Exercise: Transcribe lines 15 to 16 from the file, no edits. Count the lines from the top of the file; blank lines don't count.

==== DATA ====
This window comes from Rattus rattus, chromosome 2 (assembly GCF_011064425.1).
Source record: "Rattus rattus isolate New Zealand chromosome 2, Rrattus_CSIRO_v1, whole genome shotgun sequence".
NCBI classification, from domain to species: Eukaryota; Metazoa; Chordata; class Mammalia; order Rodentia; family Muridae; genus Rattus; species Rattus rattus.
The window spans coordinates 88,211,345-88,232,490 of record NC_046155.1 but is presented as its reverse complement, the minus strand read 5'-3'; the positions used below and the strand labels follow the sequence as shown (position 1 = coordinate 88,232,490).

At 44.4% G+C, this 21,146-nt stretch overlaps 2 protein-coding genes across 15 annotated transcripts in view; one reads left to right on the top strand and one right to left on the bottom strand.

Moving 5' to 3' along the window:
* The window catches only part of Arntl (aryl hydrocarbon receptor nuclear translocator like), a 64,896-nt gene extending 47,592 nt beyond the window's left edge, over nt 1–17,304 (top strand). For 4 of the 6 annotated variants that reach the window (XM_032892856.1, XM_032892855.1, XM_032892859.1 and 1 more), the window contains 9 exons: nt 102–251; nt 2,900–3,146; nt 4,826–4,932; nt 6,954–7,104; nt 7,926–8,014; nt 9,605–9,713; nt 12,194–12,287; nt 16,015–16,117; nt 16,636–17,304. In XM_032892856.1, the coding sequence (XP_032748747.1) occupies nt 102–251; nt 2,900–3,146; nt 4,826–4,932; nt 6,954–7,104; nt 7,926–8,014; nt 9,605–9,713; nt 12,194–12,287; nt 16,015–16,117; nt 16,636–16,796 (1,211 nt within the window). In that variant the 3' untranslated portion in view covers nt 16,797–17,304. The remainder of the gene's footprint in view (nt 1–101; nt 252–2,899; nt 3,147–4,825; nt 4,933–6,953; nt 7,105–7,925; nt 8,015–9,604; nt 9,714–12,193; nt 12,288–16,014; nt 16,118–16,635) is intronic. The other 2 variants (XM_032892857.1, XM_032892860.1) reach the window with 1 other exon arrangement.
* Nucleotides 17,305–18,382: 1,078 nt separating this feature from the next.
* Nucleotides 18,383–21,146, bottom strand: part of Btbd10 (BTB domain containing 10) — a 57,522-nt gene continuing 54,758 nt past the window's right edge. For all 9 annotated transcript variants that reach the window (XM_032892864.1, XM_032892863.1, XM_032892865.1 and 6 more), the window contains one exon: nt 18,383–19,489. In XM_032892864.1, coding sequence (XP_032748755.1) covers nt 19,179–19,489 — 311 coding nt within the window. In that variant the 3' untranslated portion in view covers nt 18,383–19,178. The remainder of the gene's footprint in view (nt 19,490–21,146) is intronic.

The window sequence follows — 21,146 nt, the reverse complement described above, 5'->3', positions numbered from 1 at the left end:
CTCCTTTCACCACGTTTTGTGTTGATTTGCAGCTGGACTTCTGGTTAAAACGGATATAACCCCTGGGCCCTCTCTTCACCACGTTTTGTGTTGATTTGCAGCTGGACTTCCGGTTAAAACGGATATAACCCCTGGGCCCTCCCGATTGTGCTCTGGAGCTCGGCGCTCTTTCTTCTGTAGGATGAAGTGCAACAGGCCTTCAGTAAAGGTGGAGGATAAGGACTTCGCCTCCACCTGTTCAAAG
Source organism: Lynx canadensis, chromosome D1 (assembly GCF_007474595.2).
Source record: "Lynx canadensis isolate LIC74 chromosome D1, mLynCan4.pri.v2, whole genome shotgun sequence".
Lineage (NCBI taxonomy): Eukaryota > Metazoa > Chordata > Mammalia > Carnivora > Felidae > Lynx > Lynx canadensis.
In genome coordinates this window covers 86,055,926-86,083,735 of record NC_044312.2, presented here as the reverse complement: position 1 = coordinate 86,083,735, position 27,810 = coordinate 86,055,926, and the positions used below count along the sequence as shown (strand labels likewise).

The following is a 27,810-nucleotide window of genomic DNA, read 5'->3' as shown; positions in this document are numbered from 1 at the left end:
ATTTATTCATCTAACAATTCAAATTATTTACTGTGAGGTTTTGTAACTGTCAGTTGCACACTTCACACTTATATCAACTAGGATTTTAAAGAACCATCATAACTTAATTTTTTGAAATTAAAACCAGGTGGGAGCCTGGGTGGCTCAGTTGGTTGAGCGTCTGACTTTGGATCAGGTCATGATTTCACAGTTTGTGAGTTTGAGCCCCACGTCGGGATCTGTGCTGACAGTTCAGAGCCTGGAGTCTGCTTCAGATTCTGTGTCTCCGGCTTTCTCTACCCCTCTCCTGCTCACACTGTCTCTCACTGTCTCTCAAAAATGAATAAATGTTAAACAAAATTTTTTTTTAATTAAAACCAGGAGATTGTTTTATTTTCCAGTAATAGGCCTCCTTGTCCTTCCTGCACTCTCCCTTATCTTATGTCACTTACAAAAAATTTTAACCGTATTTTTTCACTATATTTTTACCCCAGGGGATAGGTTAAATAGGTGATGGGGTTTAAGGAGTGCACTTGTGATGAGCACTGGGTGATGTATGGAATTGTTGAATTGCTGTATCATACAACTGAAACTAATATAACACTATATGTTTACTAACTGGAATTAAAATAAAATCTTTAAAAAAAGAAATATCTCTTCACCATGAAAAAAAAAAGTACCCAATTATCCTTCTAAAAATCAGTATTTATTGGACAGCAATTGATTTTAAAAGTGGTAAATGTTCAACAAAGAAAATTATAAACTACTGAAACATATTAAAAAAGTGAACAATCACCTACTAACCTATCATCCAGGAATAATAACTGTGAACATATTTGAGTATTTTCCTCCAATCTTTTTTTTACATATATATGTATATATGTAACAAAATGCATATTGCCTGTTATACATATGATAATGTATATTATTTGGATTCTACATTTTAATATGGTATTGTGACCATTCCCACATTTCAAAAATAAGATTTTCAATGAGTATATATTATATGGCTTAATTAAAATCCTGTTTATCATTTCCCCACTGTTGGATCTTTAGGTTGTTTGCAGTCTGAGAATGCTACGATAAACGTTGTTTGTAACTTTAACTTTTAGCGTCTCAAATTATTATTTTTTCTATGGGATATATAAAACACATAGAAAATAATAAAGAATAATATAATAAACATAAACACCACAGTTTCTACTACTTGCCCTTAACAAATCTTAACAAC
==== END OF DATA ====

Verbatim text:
In genome coordinates this window covers 86,055,926-86,083,735 of record NC_044312.2, presented here as the reverse complement: position 1 = coordinate 86,083,735, position 27,810 = coordinate 86,055,926, and the positions used below count along the sequence as shown (strand labels likewise).

The following is a 27,810-nucleotide window of genomic DNA, read 5'->3' as shown; positions in this document are numbered from 1 at the left end: